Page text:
This album, their debut, relies on the heavy metal and progressive rock of their British contemporaries, without a promise of the songwriting genius that Freddie Mercury would become. Brian May is on top form though, machine-gunning riffs to sit between the album’s other highlight – Roger Taylor’s drumming.

Freddie Mercury is resigned to a pretty average vocalist on the album – albeit one with a good operatic range – but again, there’s no hint of what he would become. Although, there are some backing vocals that hint towards the layered harmonies that would later become the trademark Queen sound.

It seems as the band was far more concerned with style over substance at this point in their career – as a telling example, John Deacon is credited on the sleeve as Deacon John because the rest of the band thought it would make him sound more interesting.

The band must have seen something in Seven Seas Of Rhye – probably the strength of the great piano riff – as they include an early instrumental version of it as the last track on this album, before including a more fleshed-out version, including lyrics, as the final track on their second album.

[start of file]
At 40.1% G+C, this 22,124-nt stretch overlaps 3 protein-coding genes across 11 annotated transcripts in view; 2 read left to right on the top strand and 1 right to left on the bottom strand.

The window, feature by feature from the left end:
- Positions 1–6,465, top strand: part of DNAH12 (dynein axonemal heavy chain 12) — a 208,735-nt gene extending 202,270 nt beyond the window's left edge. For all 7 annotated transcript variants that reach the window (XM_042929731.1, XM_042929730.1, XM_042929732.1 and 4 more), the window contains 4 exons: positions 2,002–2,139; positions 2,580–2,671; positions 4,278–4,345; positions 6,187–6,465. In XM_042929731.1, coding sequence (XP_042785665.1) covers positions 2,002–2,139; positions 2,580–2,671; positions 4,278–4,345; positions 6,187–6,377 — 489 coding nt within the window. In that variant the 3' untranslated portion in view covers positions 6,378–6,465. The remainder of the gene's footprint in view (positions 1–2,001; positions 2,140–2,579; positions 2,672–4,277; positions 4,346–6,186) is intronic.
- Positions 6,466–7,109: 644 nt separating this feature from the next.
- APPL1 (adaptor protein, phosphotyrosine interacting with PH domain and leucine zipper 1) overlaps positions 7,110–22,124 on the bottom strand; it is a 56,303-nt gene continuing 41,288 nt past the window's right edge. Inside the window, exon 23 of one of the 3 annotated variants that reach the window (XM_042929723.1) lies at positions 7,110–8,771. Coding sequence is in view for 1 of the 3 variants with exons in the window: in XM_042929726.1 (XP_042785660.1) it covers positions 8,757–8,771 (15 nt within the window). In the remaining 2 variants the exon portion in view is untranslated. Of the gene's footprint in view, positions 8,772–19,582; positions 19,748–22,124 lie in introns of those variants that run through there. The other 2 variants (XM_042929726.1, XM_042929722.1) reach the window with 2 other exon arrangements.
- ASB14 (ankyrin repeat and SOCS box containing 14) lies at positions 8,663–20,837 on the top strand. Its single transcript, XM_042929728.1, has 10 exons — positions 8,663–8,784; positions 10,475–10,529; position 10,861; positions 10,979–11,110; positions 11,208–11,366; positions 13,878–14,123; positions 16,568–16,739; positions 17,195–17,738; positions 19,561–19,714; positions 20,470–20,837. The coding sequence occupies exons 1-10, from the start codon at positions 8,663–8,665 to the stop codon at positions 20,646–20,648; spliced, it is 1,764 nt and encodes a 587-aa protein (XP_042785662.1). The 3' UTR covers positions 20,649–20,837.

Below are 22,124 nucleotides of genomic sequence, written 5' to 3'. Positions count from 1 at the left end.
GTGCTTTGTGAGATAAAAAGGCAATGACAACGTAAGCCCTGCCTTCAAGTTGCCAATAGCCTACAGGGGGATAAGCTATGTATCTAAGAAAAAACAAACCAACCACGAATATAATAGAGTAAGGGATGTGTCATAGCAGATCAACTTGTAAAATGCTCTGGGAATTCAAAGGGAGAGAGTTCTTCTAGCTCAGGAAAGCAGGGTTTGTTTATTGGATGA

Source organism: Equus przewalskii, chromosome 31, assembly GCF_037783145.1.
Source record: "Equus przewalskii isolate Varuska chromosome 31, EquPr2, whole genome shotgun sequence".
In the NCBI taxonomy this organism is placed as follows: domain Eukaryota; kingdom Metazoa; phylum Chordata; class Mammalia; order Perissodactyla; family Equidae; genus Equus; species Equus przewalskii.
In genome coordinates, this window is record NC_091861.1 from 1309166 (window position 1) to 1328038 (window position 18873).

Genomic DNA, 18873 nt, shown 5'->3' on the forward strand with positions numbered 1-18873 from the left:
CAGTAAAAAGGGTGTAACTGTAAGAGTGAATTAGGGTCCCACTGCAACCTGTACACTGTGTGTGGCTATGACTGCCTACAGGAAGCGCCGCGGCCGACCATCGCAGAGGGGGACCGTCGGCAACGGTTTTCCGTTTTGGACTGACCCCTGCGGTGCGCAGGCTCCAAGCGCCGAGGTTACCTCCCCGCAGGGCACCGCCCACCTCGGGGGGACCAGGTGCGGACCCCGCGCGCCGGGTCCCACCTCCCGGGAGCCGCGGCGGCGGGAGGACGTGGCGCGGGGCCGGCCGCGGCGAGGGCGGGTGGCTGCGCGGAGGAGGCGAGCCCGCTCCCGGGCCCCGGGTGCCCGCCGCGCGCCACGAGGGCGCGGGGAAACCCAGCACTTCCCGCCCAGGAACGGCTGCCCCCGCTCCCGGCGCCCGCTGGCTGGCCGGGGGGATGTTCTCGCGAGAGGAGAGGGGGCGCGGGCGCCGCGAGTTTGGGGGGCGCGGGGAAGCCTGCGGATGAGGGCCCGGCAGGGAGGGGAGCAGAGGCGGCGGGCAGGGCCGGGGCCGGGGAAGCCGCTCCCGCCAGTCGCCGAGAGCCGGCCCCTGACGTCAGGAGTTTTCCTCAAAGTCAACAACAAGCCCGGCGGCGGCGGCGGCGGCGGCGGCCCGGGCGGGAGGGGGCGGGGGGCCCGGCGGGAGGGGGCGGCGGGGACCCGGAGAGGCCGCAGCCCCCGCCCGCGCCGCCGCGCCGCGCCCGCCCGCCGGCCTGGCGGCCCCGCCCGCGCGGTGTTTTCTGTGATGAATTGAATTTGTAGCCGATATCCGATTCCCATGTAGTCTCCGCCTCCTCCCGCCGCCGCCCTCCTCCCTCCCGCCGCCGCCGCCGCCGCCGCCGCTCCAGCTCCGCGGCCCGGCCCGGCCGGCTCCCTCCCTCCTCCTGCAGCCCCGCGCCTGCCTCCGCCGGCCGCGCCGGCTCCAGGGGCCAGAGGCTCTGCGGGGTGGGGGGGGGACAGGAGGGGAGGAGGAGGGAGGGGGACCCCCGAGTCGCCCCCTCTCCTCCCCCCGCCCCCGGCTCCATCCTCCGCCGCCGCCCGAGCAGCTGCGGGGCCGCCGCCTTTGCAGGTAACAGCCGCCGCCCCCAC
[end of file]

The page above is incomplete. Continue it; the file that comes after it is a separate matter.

Hit: Seven Seas Of Rhye (Instrumental)

Hidden Gem: Keep Yourself Alive

Rocks In The Attic #77: Queen – ‘Queen II’ (1974)

Rocks In The Attic #77: Queen - ‘Queen II’ (1974)This comes from the days before Queen could write a decent melody, turning a rock song into a pop song. Seven Seas Of Rhye turns up on this album as the last song, but even that is a heavy song with only a slightly catchy vocal line that takes it out of the dirge of the rest of the album.

People might buy this album expecting Bohemian Rhapsody to be included – the cover of the album was later used by the band to iconic effect in the music video to that song. Unfortunately, there’s nothing even hinting at the genius of that song.

Queen are an odd band – loved by millions but similarly derided by millions. They’re a rock band that appeal to a pop audience. Here, they’re still a rock band having trouble appealing to a rock audience.

Hit: Seven Seas Of Rhye

Hidden Gem: Nevermore